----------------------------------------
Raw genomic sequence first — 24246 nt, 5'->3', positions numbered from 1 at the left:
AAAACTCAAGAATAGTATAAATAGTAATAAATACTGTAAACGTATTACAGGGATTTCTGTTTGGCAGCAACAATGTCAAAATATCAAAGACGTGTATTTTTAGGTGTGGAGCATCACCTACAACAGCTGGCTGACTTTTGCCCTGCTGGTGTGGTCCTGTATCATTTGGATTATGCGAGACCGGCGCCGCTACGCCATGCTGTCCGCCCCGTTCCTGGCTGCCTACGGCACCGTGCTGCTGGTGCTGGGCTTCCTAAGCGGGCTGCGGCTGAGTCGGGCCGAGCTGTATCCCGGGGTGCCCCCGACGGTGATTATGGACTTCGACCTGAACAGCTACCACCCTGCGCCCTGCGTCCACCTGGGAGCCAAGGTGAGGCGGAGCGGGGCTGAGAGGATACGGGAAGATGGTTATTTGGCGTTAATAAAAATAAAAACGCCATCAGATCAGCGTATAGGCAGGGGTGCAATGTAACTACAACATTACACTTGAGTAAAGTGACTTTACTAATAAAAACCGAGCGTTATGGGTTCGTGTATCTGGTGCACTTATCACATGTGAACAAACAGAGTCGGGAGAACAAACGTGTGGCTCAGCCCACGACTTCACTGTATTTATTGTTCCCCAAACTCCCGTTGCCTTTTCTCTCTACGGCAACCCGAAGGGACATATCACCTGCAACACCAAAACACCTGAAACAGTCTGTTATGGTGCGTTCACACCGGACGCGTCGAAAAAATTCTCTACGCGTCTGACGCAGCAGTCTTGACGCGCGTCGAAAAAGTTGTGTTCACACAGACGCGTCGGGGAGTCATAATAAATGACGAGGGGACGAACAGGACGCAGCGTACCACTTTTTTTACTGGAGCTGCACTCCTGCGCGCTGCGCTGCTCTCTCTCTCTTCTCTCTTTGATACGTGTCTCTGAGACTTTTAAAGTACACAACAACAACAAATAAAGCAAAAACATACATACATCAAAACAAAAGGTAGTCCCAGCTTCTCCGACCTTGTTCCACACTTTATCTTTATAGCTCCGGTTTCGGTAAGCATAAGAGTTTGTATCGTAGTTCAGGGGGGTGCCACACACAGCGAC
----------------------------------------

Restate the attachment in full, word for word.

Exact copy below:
Raw genomic sequence first — 24246 nt, 5'->3', positions numbered from 1 at the left:
AAAACTCAAGAATAGTATAAATAGTAATAAATACTGTAAACGTATTACAGGGATTTCTGTTTGGCAGCAACAATGTCAAAATATCAAAGACGTGTATTTTTAGGTGTGGAGCATCACCTACAACAGCTGGCTGACTTTTGCCCTGCTGGTGTGGTCCTGTATCATTTGGATTATGCGAGACCGGCGCCGCTACGCCATGCTGTCCGCCCCGTTCCTGGCTGCCTACGGCACCGTGCTGCTGGTGCTGGGCTTCCTAAGCGGGCTGCGGCTGAGTCGGGCCGAGCTGTATCCCGGGGTGCCCCCGACGGTGATTATGGACTTCGACCTGAACAGCTACCACCCTGCGCCCTGCGTCCACCTGGGAGCCAAGGTGAGGCGGAGCGGGGCTGAGAGGATACGGGAAGATGGTTATTTGGCGTTAATAAAAATAAAAACGCCATCAGATCAGCGTATAGGCAGGGGTGCAATGTAACTACAACATTACACTTGAGTAAAGTGACTTTACTAATAAAAACCGAGCGTTATGGGTTCGTGTATCTGGTGCACTTATCACATGTGAACAAACAGAGTCGGGAGAACAAACGTGTGGCTCAGCCCACGACTTCACTGTATTTATTGTTCCCCAAACTCCCGTTGCCTTTTCTCTCTACGGCAACCCGAAGGGACATATCACCTGCAACACCAAAACACCTGAAACAGTCTGTTATGGTGCGTTCACACCGGACGCGTCGAAAAAATTCTCTACGCGTCTGACGCAGCAGTCTTGACGCGCGTCGAAAAAGTTGTGTTCACACAGACGCGTCGGGGAGTCATAATAAATGACGAGGGGACGAACAGGACGCAGCGTACCACTTTTTTTACTGGAGCTGCACTCCTGCGCGCTGCGCTGCTCTCTCTCTCTTCTCTCTTTGATACGTGTCTCTGAGACTTTTAAAGTACACAACAACAACAAATAAAGCAAAAACATACATACATCAAAACAAAAGGTAGTCCCAGCTTCTCCGACCTTGTTCCACACTTTATCTTTATAGCTCCGGTTTCGGTAAGCATAAGAGTTTGTATCGTAGTTCAGGGGGGTGCCACACACAGCGAC